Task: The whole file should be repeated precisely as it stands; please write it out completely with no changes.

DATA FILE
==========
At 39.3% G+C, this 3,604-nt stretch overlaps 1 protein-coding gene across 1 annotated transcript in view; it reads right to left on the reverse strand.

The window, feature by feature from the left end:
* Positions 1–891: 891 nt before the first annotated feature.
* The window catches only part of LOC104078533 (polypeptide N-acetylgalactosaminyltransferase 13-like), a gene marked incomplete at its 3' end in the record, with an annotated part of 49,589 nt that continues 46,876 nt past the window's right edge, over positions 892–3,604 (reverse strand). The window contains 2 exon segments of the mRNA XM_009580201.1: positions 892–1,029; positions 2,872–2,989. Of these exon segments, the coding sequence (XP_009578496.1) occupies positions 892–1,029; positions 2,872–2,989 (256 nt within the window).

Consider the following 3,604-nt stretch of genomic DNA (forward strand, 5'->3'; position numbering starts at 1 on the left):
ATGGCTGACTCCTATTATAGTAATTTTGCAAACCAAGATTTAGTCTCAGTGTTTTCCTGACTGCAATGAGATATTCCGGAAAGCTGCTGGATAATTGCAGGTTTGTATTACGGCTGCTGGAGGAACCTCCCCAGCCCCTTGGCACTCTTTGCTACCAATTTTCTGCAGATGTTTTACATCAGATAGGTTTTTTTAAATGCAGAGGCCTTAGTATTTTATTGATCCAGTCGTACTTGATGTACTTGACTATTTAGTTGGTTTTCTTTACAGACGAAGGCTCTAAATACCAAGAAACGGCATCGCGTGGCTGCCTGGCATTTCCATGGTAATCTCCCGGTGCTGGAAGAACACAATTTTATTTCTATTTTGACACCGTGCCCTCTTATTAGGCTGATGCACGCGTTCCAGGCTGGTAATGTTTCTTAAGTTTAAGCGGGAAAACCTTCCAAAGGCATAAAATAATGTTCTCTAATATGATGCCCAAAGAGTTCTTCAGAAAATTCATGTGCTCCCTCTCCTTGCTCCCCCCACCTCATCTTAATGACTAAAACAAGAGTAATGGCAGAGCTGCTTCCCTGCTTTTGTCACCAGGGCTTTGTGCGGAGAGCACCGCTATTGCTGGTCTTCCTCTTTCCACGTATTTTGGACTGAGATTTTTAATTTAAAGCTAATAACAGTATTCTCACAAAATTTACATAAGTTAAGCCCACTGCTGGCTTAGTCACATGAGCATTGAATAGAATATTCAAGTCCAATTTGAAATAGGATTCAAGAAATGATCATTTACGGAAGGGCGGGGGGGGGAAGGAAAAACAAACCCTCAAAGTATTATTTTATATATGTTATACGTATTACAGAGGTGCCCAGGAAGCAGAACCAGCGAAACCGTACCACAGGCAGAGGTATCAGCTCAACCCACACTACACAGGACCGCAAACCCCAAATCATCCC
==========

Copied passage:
At 39.3% G+C, this 3,604-nt stretch overlaps 1 protein-coding gene across 1 annotated transcript in view; it reads right to left on the reverse strand.

The window, feature by feature from the left end:
* Positions 1–891: 891 nt before the first annotated feature.
* The window catches only part of LOC104078533 (polypeptide N-acetylgalactosaminyltransferase 13-like), a gene marked incomplete at its 3' end in the record, with an annotated part of 49,589 nt that continues 46,876 nt past the window's right edge, over positions 892–3,604 (reverse strand). The window contains 2 exon segments of the mRNA XM_009580201.1: positions 892–1,029; positions 2,872–2,989. Of these exon segments, the coding sequence (XP_009578496.1) occupies positions 892–1,029; positions 2,872–2,989 (256 nt within the window).

Consider the following 3,604-nt stretch of genomic DNA (forward strand, 5'->3'; position numbering starts at 1 on the left):
ATGGCTGACTCCTATTATAGTAATTTTGCAAACCAAGATTTAGTCTCAGTGTTTTCCTGACTGCAATGAGATATTCCGGAAAGCTGCTGGATAATTGCAGGTTTGTATTACGGCTGCTGGAGGAACCTCCCCAGCCCCTTGGCACTCTTTGCTACCAATTTTCTGCAGATGTTTTACATCAGATAGGTTTTTTTAAATGCAGAGGCCTTAGTATTTTATTGATCCAGTCGTACTTGATGTACTTGACTATTTAGTTGGTTTTCTTTACAGACGAAGGCTCTAAATACCAAGAAACGGCATCGCGTGGCTGCCTGGCATTTCCATGGTAATCTCCCGGTGCTGGAAGAACACAATTTTATTTCTATTTTGACACCGTGCCCTCTTATTAGGCTGATGCACGCGTTCCAGGCTGGTAATGTTTCTTAAGTTTAAGCGGGAAAACCTTCCAAAGGCATAAAATAATGTTCTCTAATATGATGCCCAAAGAGTTCTTCAGAAAATTCATGTGCTCCCTCTCCTTGCTCCCCCCACCTCATCTTAATGACTAAAACAAGAGTAATGGCAGAGCTGCTTCCCTGCTTTTGTCACCAGGGCTTTGTGCGGAGAGCACCGCTATTGCTGGTCTTCCTCTTTCCACGTATTTTGGACTGAGATTTTTAATTTAAAGCTAATAACAGTATTCTCACAAAATTTACATAAGTTAAGCCCACTGCTGGCTTAGTCACATGAGCATTGAATAGAATATTCAAGTCCAATTTGAAATAGGATTCAAGAAATGATCATTTACGGAAGGGCGGGGGGGGGAAGGAAAAACAAACCCTCAAAGTATTATTTTATATATGTTATACGTATTACAGAGGTGCCCAGGAAGCAGAACCAGCGAAACCGTACCACAGGCAGAGGTATCAGCTCAACCCACACTACACAGGACCGCAAACCCCAAATCATCCC